Despite the political unrest, the new administration’s policies of private-sector led liberalization are attracting a number of companies from within and abroad to invest in Ethiopia. Private sector appetite remains strong and the government is trying to implement various economic sectors to attract business firms and boost job creation, which is needed to the country with population of over 100 million people.
Ethiopia has a lot of growth potential and untapped resources. The main challenge that businesses are facing currently is political instability. In cognizant of this, the investors and the public at large put pressure on government to uphold rule of law and order in the country. It is important that the country ensure peace and stability quickly and return to normalcy. Businesses, alongside other stakeholders, have a key role to play in peacebuilding, but all too often their involvement in building peace is little more than an afterthought. Businesses have to play active role in building peace and stability. This article argues that private sector can play a pronounced role in peacebuilding. Businesses can contribute to government efforts to safeguard investors and the public. One can ask immediately the following question: “How?” The following are the possible measures that private businesses can take to support and build peace and stability:
Employ conflict-sensitive business practices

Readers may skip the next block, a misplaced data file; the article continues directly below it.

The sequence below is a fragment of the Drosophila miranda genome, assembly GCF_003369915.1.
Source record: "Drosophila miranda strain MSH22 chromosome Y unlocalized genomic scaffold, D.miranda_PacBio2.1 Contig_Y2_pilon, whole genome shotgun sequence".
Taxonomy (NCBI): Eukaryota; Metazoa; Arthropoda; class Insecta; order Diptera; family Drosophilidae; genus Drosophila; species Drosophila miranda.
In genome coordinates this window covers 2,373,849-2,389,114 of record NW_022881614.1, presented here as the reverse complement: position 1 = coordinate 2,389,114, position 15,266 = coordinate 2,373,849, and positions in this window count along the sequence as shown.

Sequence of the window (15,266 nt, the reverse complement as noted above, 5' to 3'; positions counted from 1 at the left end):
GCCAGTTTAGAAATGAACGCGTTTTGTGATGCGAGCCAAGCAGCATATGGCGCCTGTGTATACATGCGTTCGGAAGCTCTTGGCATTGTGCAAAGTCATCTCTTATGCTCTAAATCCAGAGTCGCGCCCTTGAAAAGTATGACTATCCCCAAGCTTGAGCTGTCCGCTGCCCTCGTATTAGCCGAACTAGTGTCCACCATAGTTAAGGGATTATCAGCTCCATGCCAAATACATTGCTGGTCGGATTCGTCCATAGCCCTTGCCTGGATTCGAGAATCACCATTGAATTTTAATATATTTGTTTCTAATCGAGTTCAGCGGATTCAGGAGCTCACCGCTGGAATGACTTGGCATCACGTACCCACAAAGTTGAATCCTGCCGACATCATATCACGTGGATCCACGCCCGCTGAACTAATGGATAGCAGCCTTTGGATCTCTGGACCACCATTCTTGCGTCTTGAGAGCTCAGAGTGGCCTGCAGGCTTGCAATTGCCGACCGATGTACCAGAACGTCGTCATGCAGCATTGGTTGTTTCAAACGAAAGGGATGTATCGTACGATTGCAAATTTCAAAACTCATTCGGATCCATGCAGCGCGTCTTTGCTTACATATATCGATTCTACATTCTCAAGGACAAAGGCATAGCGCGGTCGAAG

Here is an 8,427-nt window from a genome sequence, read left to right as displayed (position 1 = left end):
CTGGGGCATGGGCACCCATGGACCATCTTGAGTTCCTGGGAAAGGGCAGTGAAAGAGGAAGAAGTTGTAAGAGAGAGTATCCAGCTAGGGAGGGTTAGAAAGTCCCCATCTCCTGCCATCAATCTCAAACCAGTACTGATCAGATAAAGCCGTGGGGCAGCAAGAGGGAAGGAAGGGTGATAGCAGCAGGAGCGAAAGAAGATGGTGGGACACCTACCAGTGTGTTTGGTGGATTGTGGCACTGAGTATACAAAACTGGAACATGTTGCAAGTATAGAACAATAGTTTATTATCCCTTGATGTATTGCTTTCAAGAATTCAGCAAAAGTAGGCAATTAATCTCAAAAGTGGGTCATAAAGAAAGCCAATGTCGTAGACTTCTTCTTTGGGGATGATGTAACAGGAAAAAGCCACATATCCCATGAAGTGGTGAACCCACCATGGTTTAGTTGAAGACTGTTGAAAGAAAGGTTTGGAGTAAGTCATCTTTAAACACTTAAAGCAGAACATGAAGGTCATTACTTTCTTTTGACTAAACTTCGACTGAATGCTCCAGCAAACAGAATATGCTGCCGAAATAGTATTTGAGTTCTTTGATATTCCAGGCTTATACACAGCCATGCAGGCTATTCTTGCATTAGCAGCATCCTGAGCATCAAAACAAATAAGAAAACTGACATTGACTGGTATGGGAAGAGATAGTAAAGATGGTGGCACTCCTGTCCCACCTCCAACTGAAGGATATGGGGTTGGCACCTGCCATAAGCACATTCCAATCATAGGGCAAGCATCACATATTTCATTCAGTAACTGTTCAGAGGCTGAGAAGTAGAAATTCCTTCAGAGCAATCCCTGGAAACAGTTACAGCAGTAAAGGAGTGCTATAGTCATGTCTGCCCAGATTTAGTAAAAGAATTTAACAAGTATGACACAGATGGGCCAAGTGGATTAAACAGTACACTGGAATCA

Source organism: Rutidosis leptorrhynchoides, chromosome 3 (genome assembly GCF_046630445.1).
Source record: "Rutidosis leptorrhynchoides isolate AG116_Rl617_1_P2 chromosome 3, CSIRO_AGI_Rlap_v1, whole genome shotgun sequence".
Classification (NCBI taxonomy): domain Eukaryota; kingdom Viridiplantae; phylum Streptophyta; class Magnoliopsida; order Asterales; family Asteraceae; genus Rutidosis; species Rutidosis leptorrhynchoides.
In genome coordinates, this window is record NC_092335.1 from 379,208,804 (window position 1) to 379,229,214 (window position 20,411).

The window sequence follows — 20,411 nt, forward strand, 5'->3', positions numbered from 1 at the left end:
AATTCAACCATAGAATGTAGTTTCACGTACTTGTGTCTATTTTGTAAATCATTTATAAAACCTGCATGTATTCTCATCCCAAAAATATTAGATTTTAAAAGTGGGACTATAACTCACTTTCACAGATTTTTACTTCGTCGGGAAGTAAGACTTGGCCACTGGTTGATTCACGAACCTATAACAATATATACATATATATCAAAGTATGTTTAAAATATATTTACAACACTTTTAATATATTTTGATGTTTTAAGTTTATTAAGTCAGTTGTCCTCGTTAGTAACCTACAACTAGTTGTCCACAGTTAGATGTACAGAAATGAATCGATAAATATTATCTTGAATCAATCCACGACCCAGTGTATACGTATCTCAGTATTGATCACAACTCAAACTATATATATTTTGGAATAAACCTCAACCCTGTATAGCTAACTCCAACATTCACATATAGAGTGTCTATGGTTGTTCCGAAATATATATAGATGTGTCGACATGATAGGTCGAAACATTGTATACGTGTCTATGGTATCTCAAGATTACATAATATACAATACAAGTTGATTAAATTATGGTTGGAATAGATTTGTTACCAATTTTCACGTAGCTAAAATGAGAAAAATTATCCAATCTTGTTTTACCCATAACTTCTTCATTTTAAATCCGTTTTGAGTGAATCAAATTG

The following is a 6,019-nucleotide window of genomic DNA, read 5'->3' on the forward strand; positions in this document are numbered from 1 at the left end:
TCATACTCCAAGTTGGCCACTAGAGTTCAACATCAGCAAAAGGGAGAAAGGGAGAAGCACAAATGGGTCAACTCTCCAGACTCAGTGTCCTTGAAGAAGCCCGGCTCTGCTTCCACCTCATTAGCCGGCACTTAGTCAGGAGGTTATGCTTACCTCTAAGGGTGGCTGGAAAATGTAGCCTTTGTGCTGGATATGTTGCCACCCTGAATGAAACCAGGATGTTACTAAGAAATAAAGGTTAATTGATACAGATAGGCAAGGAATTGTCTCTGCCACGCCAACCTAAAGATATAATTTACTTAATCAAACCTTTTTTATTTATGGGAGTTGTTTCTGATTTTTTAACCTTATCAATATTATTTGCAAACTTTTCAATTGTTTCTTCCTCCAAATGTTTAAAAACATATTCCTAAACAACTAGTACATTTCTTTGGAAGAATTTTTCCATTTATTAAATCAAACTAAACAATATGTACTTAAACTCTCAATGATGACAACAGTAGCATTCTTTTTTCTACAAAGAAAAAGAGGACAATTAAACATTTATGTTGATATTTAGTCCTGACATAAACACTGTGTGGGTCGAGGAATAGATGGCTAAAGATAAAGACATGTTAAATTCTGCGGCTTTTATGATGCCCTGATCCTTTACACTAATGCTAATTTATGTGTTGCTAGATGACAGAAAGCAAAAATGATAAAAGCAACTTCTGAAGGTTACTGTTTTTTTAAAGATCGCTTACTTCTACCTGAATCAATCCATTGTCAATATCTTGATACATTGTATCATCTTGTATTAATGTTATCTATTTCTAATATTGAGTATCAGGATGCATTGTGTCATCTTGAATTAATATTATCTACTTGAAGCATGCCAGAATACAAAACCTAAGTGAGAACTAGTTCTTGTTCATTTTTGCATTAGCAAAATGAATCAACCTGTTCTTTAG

It is well known that business companies are profit making organizations and thus, may attract criticism from some interest groups. It is imperative that they refrain from using socially irresponsible means to generate profit. Today’s businesses have to exercise the tipple bottom lines: profit maximization, corporate social responsibility and environmental responsibility to ensure their operational sustainability.
Companies should make a shift in their thinking from a compliance with law only approach, to building a Corporate Social responsibility (CSR) policy approach, then onto a do-no-harm strategy (which considers company–conflict dynamics, and requires conflict-sensitive business practices), and finally, towards a more positive, proactive structural peacebuilding and eventually, peacemaking approach. It is also important to align corporate peacemaking with CSR and strategic plan at larger scale to respond to long term challenges.